A group of seven high-ranking military veterans have responded to recent remarks by General Peter Pace, chairman of the Joint Chiefs of Staff.

Last week he called lesbian, gay and bisexual service members “immoral” and re-iterated his support for the military’s “Don’t Ask, Don’t Tell” ban on lesbian, gay and bisexual service members.

The officers, who are all lesbian or gay, called on Congress to repeal the law, and demanded that General Pace apologise for his remarks.

Each has served more than 20 years, and several considerably longer. They have earned scores of awards, honours and commendations during their careers.

Four served in the Vietnam War.

“Does General Pace believe we are immoral, or that our service was unacceptable?” the group asked. “Does he appreciate the sacrifice and dedication of every patriot in our armed forces, regardless of their sexual orientation?

“As military leaders, we never discounted the enormous contribution that every service member brought to our armed forces. General Pace should do no less, and owes an apology to our men and women on the frontlines and their families.”

“Our community has a long history of serving our country in the armed forces,” the group said.

“Today, there are more than 65,000 lesbian and gay troops on duty. Another one million gay and lesbian veterans, including the seven of us, have served in our fighting forces.

“General Pace’s remarks dishonour that service, as does the ‘Don’t Ask, Don’t Tell’ law. General Pace must offer an immediate and unqualified apology for his remarks and Congress must take action to repeal the ban on lesbian, gay and bisexual Americans who want to serve our country.”

The Servicemembers Legal Defence Network, which assist military personnel who are LGBT, estimates there are one million gay veterans in the United States.

“We enormously proud of these stellar officers,” C. Dixon Osburn, the group’s executive director, said in a release.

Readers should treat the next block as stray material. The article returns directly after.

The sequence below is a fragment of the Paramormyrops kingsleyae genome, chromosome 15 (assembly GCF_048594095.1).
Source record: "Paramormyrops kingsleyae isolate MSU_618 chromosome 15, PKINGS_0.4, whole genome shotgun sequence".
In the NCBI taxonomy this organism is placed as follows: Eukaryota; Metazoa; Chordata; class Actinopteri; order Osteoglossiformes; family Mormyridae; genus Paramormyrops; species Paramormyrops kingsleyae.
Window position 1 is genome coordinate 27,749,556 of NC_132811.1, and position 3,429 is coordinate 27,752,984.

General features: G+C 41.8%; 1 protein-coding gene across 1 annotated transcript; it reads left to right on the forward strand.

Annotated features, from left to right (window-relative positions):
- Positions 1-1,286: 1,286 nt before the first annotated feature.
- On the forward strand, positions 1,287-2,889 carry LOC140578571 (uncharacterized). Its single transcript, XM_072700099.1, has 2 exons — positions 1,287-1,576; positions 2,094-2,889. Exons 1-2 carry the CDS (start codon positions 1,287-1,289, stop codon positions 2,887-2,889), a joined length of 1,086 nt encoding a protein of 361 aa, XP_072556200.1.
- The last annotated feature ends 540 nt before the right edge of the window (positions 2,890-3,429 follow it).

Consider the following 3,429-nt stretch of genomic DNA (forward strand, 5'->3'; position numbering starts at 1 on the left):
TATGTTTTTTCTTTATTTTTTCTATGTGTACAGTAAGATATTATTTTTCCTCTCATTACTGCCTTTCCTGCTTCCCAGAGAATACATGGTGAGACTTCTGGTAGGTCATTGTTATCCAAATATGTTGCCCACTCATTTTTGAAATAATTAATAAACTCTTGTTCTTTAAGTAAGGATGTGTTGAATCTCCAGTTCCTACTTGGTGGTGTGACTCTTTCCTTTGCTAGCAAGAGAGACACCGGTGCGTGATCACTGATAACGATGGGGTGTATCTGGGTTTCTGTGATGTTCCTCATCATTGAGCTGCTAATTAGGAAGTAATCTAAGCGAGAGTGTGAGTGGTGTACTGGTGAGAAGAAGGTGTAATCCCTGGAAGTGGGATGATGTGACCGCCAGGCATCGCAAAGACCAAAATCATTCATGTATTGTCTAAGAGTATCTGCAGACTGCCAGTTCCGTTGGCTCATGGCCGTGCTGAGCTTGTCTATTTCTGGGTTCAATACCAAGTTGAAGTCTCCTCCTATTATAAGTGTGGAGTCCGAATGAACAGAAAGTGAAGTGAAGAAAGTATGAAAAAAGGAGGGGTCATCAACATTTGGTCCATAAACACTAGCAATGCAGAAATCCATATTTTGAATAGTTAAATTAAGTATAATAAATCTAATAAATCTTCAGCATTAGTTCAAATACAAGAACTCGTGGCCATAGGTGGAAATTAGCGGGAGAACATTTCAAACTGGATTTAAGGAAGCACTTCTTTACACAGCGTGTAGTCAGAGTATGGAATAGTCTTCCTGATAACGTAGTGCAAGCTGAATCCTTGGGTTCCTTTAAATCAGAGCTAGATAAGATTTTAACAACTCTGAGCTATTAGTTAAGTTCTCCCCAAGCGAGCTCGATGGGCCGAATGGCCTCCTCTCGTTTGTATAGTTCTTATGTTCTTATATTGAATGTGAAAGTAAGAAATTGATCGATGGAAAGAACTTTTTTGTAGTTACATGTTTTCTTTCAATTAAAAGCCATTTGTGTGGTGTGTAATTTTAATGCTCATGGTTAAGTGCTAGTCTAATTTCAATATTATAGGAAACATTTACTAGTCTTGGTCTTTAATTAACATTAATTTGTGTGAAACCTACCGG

“These seven are irrefutable proof that lesbian and gay patriots have made valuable contributions to our fighting forces.”

General Pace has been roundly criticised for his comments.

Gay rights activists, among them Sgt. Eric Alva, the first soldier wounded in the Iraq war, who recently came out of the closet.

However, it was an indirect rebuke from General Pace’s superior, Defence Secretary Robert Gates, that may have prompted him to admit he should have kept his views private.

Gates said that personal opinions have no place in discussion of “Don’t Ask Don’t Tell,” introduced in 1993 by then-President Bill Clinton.

The policy states that commanders may not ask the sexual orientation of service members.

Gay men and lesbians can only continue to serve only if they do not engage in homosexual acts, and keep their sexual orientation a secret.

“In expressing my support for the current policy, I also offered some personal opinions about moral conduct,” said General Pace.

“I should have focused more on my support of the policy and less on my personal moral views.”

The Democratic leader in the House of Representatives, Speaker Nancy Pelosi, said that moral judgements from General Pace were not needed.

“We need the most talented people; we need the language skills. We need patriotic Americans who exist across the board in our population,” she said.

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